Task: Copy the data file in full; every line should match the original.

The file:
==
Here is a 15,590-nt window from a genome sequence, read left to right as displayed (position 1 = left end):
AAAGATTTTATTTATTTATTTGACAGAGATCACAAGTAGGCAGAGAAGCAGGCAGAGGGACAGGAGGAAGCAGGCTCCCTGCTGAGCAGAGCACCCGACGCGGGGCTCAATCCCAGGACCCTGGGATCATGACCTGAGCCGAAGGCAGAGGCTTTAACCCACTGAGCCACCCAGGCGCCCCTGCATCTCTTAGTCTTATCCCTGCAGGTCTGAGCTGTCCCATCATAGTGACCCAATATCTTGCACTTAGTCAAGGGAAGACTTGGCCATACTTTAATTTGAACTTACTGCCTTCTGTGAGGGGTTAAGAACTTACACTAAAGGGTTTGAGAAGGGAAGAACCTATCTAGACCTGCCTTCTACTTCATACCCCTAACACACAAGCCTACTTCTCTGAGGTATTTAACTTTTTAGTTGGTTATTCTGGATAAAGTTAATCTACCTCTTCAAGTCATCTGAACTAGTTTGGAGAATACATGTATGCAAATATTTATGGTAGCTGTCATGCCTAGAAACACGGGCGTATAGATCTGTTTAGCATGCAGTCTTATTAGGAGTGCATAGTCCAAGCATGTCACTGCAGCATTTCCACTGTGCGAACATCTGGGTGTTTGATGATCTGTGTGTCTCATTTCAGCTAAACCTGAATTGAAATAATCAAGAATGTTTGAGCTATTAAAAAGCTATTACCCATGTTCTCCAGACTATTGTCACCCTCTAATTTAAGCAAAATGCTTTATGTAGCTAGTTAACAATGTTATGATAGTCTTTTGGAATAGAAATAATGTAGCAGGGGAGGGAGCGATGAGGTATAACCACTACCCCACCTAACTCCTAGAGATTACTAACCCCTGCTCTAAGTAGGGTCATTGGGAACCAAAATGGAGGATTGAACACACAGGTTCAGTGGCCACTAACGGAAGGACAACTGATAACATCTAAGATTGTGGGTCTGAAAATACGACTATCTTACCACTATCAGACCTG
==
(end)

Here is a 15,590-nt window from a genome sequence, read left to right as displayed (position 1 = left end):
AAAGATTTTATTTATTTATTTGACAGAGATCACAAGTAGGCAGAGAAGCAGGCAGAGGGACAGGAGGAAGCAGGCTCCCTGCTGAGCAGAGCACCCGACGCGGGGCTCAATCCCAGGACCCTGGGATCATGACCTGAGCCGAAGGCAGAGGCTTTAACCCACTGAGCCACCCAGGCGCCCCTGCATCTCTTAGTCTTATCCCTGCAGGTCTGAGCTGTCCCATCATAGTGACCCAATATCTTGCACTTAGTCAAGGGAAGACTTGGCCATACTTTAATTTGAACTTACTGCCTTCTGTGAGGGGTTAAGAACTTACACTAAAGGGTTTGAGAAGGGAAGAACCTATCTAGACCTGCCTTCTACTTCATACCCCTAACACACAAGCCTACTTCTCTGAGGTATTTAACTTTTTAGTTGGTTATTCTGGATAAAGTTAATCTACCTCTTCAAGTCATCTGAACTAGTTTGGAGAATACATGTATGCAAATATTTATGGTAGCTGTCATGCCTAGAAACACGGGCGTATAGATCTGTTTAGCATGCAGTCTTATTAGGAGTGCATAGTCCAAGCATGTCACTGCAGCATTTCCACTGTGCGAACATCTGGGTGTTTGATGATCTGTGTGTCTCATTTCAGCTAAACCTGAATTGAAATAATCAAGAATGTTTGAGCTATTAAAAAGCTATTACCCATGTTCTCCAGACTATTGTCACCCTCTAATTTAAGCAAAATGCTTTATGTAGCTAGTTAACAATGTTATGATAGTCTTTTGGAATAGAAATAATGTAGCAGGGGAGGGAGCGATGAGGTATAACCACTACCCCACCTAACTCCTAGAGATTACTAACCCCTGCTCTAAGTAGGGTCATTGGGAACCAAAATGGAGGATTGAACACACAGGTTCAGTGGCCACTAACGGAAGGACAACTGATAACATCTAAGATTGTGGGTCTGAAAATACGACTATCTTACCACTATCAGACCTG